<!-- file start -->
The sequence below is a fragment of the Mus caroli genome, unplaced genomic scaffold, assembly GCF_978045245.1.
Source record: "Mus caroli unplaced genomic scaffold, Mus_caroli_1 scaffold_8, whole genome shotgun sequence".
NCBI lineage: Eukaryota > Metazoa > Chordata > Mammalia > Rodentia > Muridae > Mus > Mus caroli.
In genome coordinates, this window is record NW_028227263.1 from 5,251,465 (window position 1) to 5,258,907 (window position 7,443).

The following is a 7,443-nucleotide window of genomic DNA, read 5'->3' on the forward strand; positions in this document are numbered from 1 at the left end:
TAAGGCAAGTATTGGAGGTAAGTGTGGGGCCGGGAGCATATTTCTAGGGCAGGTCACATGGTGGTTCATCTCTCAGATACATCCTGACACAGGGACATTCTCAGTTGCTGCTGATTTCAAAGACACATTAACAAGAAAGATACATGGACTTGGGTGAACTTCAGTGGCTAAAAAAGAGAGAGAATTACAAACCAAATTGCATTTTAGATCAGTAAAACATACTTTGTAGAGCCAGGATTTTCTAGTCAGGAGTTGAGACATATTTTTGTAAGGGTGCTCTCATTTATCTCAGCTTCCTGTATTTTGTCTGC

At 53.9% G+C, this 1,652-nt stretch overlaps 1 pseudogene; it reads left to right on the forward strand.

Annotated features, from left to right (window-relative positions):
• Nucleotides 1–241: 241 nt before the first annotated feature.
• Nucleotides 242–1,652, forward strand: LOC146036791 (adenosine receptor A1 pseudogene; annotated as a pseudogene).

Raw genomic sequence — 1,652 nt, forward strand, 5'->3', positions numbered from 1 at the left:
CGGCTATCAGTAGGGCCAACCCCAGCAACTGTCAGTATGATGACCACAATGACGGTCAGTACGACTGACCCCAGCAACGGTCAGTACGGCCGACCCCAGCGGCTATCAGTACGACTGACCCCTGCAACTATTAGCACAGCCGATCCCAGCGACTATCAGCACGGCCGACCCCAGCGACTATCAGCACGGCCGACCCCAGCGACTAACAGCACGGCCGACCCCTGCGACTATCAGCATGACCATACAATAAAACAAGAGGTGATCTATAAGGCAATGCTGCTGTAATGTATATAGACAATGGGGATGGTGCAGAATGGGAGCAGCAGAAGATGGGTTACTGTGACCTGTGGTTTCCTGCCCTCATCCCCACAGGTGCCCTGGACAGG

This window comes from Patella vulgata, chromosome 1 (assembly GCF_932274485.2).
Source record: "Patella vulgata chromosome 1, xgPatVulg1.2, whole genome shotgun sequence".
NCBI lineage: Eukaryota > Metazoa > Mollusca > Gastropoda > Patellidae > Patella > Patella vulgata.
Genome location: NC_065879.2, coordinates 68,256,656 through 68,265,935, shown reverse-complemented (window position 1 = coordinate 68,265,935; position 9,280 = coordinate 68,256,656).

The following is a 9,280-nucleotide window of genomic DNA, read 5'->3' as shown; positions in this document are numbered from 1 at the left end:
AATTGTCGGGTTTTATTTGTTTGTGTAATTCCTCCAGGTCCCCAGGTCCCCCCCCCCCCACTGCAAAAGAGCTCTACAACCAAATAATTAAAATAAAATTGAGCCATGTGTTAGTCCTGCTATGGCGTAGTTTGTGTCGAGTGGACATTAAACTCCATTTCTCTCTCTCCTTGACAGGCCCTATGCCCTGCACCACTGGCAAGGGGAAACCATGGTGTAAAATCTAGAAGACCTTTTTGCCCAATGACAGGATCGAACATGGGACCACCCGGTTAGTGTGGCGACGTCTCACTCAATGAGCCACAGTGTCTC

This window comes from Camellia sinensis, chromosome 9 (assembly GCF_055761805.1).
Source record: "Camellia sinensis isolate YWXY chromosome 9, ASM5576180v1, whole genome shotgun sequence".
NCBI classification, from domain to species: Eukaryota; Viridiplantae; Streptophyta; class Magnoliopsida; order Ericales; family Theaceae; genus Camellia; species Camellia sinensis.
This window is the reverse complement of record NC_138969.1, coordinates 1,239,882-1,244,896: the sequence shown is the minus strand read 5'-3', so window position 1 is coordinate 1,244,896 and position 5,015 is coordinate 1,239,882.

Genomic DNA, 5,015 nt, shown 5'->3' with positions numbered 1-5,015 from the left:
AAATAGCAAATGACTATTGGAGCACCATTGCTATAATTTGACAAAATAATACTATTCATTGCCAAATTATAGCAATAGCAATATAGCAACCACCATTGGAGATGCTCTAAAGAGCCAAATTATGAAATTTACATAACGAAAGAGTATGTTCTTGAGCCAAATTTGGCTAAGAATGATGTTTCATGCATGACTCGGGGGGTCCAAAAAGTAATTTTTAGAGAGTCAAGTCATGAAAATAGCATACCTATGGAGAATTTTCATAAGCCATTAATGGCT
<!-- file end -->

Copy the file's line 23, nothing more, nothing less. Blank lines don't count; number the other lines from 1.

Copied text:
Genomic DNA, 5,015 nt, shown 5'->3' with positions numbered 1-5,015 from the left: